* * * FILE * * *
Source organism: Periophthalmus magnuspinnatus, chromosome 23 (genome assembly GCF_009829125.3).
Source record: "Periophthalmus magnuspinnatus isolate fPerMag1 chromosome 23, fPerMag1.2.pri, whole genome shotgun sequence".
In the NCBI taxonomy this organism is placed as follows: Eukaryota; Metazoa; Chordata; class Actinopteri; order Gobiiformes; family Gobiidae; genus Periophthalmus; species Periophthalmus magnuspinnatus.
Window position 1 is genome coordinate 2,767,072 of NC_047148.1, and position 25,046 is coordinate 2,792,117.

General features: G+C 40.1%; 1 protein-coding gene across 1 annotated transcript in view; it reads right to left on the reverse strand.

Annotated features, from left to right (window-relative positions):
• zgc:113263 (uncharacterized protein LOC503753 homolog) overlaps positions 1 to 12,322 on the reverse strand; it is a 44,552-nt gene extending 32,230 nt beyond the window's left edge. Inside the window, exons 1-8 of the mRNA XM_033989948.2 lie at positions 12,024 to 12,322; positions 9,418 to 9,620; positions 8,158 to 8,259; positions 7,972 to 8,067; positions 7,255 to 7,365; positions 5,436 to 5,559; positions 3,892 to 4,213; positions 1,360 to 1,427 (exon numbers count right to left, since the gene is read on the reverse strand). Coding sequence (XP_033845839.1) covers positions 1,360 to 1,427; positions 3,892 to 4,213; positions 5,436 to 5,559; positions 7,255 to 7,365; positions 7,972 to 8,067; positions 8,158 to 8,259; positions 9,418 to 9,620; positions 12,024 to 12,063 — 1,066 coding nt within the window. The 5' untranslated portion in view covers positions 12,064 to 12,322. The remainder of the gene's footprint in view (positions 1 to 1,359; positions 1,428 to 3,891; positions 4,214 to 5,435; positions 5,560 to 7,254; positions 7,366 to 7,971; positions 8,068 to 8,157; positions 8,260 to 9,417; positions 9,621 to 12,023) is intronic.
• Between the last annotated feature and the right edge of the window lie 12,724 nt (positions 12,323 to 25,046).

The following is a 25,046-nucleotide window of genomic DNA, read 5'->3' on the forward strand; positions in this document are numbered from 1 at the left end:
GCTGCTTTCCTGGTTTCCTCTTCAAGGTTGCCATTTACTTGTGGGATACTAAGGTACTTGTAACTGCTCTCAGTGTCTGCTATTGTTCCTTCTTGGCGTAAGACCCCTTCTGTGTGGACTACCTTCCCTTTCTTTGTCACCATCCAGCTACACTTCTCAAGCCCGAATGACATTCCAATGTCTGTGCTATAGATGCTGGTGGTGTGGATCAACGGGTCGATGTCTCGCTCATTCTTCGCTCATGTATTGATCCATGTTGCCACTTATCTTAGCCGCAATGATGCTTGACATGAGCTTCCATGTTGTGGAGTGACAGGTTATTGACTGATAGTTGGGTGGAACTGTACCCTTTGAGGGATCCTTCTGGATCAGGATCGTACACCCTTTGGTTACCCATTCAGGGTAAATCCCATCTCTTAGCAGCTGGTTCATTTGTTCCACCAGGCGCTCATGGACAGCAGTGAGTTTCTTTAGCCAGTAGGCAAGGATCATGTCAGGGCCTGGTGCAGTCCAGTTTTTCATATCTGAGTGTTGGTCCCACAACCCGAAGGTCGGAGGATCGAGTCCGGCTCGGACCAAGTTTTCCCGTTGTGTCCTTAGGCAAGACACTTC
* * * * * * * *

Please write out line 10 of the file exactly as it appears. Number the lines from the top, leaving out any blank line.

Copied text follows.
GCTGCTTTCCTGGTTTCCTCTTCAAGGTTGCCATTTACTTGTGGGATACTAAGGTACTTGTAACTGCTCTCAGTGTCTGCTATTGTTCCTTCTTGGCGTAAGACCCCTTCTGTGTGGACTACCTTCCCTTTCTTTGTCACCATCCAGCTACACTTCTCAAGCCCGAATGACATTCCAATGTCTGTGCTATAGATGCTGGTGGTGTGGATCAACGGGTCGATGTCTCGCTCATTCTTCGCTCATGTATTGATCCATGTTGCCACTTATCTTAGCCGCAATGATGCTTGACATGAGCTTCCATGTTGTGGAGTGACAGGTTATTGACTGATAGTTGGGTGGAACTGTACCCTTTGAGGGATCCTTCTGGATCAGGATCGTACACCCTTTGGTTACCCATTCAGGGTAAATCCCATCTCTTAGCAGCTGGTTCATTTGTTCCACCAGGCGCTCATGGACAGCAGTGAGTTTCTTTAGCCAGTAGGCAAGGATCATGTCAGGGCCTGGTGCAGTCCAGTTTTTCATATCTGAGTGTTGGTCCCACAACCCGAAGGTCGGAGGATCGAGTCCGGCTCGGACCAAGTTTTCCCGTTGTGTCCTTAGGCAAGACACTTC